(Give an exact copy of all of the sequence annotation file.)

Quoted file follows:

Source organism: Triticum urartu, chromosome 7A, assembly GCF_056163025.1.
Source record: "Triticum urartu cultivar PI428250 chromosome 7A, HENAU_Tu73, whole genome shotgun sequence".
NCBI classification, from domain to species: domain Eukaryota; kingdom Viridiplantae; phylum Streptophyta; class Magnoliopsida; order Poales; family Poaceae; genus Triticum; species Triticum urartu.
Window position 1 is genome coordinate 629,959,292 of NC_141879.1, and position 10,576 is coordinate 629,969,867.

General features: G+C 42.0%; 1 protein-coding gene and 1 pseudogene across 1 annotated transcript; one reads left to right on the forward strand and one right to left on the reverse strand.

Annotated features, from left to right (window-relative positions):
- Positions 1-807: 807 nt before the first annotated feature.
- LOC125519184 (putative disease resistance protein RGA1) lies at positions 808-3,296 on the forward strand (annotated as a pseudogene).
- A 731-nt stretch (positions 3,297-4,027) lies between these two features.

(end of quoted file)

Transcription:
Source organism: Triticum urartu, chromosome 7A, assembly GCF_056163025.1.
Source record: "Triticum urartu cultivar PI428250 chromosome 7A, HENAU_Tu73, whole genome shotgun sequence".
NCBI classification, from domain to species: domain Eukaryota; kingdom Viridiplantae; phylum Streptophyta; class Magnoliopsida; order Poales; family Poaceae; genus Triticum; species Triticum urartu.
Window position 1 is genome coordinate 629,959,292 of NC_141879.1, and position 10,576 is coordinate 629,969,867.

General features: G+C 42.0%; 1 protein-coding gene and 1 pseudogene across 1 annotated transcript; one reads left to right on the forward strand and one right to left on the reverse strand.

Annotated features, from left to right (window-relative positions):
- Positions 1-807: 807 nt before the first annotated feature.
- LOC125519184 (putative disease resistance protein RGA1) lies at positions 808-3,296 on the forward strand (annotated as a pseudogene).
- A 731-nt stretch (positions 3,297-4,027) lies between these two features.